July 27, 2008

Women who are part Native

Women who are (or were) part Native according to the List of Native American Women on Wikipedia:

  • Tori Amos (born 1963), part Cherokee musician

  • Pearl Bailey (1918–1990), singer/actress of Native American extraction

  • Josephine Baker (1906–1975), part Apalachee entertainer

  • Kristin Chenoweth (born 1968), 1/4 Cherokee actress and singer

  • Dorothy Dandridge (1922–1965), part Native American actress

  • Angie Harmon (born 1972), half Cherokee actress and model

  • Lena Horne (born 1917), singer/actress, part Cherokee and other Amerindian extraction

  • Mahalia Jackson, gospel singer, part Choctaw

  • Coretta Scott King (1927–2006), wife of civil rights leader Martin Luther King, part Native American

  • Eartha Kitt (born 1927), part Cherokee actress and singer

  • Beyonce Knowles, part Cherokee and other Amerindian extractions

  • Moms Mabley (1894–1975), actress/comedian, part Native American

  • Diana Ross (born 1944), singer/actress, part Cherokee

  • Tiffany (born 1971), part Cherokee singer

  • Tina Turner (born 1939), part Navajo and Cherokee singer

  • Alice Walker (born 1944), part Cherokee author and feminist

  • Vanessa L. Williams (born 1963), part Cherokee and other Amerindian extractions


    The Local Crank said...

    "part Native"? Which part? Legs? Kidney?

    writerfella said...

    Writerfella here --
    For the most part, genealogies...
    All Best
    Russ Bates

    Rob said...

    I'm just going by how Wikipedia designated them. Which is probably how they designate themselves.

    If Beyoncé or Tina Turner wants to call herself an Indian rather than an African American, I'll consider her wishes. Let me know when that happens. ;-)

    writerfella said...

    Writerfella here --
    Wikipedia has self-admitted that its contents are written by its internet contributors. Whether or not such content is accurate depends upon who made the contribution and what were their motives. This blog as easily could make such contributions, but then it would have to be re-named 'Newspaper Rockepedia'...
    All Best
    Russ Bates

    Rob said...

    I do contribute to Wikipedia entries sometimes. Usually I correct punctuation and grammar mistakes, but occasionally I correct the facts. That's because I want to promote good writing and the truth.

    As for Wikipedia's accuracy, see the following reports. From these, I conclude that most of Wikipedia's inaccuracies occur in technical or controversial areas. I tend to cite Wikipedia for nontechnical, noncontroversial matters--such as a person's Native ancestry. And I cite plenty of other sources too.


    Despite the constant battle to maintain the probity of entries about controversial subjects, studies attest to Wikipedia's accuracy. Nature reported in December that Wikipedia was about as reliable on science subjects as the Encyclopaedia Britannica. Nature found on average that Wikipedia had four inaccuracies per entry compared with three for its more conventional rival. The magazine noted: "Only eight serious errors, such as misinterpretations of important concepts, were detected in the pairs of articles reviewed, four from each encyclopedia." In an evaluation of 66 articles, a German computer magazine, c't, rated Wikipedia 3.6 out of 5 for accuracy, beating two other online encyclopedias, including Microsoft Encarta (3.1).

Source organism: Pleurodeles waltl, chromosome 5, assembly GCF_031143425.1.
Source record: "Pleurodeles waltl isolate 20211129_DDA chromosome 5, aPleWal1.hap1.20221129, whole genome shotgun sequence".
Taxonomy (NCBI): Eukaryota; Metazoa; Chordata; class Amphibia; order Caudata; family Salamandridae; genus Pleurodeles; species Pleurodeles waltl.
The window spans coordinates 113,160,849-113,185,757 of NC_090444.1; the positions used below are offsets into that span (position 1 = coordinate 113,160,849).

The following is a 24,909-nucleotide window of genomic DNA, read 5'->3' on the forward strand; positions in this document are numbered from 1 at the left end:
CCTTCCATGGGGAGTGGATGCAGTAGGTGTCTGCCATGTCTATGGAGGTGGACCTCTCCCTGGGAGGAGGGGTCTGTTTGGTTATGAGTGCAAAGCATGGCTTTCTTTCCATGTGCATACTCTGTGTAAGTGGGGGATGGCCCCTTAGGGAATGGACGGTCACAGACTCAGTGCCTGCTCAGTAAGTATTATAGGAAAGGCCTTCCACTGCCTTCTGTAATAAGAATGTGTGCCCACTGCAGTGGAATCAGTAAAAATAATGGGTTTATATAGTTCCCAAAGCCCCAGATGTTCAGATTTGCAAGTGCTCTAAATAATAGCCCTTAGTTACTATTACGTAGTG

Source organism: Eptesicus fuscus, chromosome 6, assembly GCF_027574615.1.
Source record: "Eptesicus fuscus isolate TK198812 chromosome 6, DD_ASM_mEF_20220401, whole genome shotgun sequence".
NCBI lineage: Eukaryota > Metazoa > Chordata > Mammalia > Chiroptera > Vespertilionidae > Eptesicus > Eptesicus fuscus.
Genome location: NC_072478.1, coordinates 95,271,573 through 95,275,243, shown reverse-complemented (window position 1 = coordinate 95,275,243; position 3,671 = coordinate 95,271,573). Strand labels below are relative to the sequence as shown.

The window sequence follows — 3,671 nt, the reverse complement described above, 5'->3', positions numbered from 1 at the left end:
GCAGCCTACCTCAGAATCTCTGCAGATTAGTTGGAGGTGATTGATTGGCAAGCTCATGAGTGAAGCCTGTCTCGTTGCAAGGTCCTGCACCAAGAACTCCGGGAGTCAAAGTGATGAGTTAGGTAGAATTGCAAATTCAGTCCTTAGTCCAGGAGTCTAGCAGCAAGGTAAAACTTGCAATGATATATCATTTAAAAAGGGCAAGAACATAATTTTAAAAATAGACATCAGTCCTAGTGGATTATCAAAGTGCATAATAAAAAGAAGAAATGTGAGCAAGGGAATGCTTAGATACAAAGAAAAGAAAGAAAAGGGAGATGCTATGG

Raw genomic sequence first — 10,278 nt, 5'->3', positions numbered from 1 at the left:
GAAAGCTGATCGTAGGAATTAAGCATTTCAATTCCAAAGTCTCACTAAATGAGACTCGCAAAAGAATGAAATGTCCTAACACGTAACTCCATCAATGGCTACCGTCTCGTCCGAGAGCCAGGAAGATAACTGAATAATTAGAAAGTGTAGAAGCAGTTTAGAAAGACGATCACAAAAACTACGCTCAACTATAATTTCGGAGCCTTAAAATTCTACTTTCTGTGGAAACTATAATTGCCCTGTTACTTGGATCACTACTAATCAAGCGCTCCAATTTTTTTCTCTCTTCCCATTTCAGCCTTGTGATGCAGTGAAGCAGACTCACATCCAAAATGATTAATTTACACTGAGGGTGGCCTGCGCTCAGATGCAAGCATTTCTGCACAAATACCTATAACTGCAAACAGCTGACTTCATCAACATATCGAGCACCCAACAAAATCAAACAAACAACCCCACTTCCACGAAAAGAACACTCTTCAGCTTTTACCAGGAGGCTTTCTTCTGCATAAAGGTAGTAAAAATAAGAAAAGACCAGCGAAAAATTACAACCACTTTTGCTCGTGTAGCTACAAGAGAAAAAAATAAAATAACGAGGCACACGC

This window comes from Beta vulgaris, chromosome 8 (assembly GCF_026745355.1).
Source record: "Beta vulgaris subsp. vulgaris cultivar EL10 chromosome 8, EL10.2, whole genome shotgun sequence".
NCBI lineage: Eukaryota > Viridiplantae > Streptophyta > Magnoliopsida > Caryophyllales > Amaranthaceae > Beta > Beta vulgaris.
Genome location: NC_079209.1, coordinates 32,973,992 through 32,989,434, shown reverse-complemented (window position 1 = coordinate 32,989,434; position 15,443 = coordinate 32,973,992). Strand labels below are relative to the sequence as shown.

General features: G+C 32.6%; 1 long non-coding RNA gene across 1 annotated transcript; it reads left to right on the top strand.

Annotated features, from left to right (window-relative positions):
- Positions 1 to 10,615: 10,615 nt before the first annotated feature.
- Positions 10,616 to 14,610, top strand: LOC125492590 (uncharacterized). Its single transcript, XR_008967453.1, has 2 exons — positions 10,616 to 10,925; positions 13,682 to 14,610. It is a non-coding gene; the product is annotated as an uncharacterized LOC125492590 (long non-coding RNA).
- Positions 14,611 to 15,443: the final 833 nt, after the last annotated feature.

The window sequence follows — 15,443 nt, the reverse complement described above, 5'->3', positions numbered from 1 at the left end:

"We're very pleased with the results and we're hoping it will focus people's attention on the overall level of our work, which is pretty good," said Jimmy Wales, who founded Wikipedia in 2001.

    Wales said the accuracy of his project varies by topic, with strong suits including pop culture and contemporary technology. That's because Wikipedia's stable of dedicated volunteers tends to have more collective expertise in such areas, he said.


    Wikipedia is clearly not perfectly accurate; in some areas it is noticeably incomplete, inaccurate, or biased. I wouldn't want someone to rely solely on Wikipedia in making an important decision. I wouldn't want someone to rely on any single source on the net to make a truly important decision.

    On the other hand, as background material, as an overview or summary of the subject, as entertainment, to merely remind you of the meaning of a word or location of a country, I think it's harmless.

    In the future I think it is likely to continue to improve. I think there is strong self-regulation to make sure that good content is not lost or corrupted once it's added, and so the fraction of good bits will increase. Any one page at any one moment may be incorrect, but the probability will decrease over time. Critical reading, and applying Wikipedia-specific skills such as scrutinizing the history and cross-referencing, can reduce the danger of false information.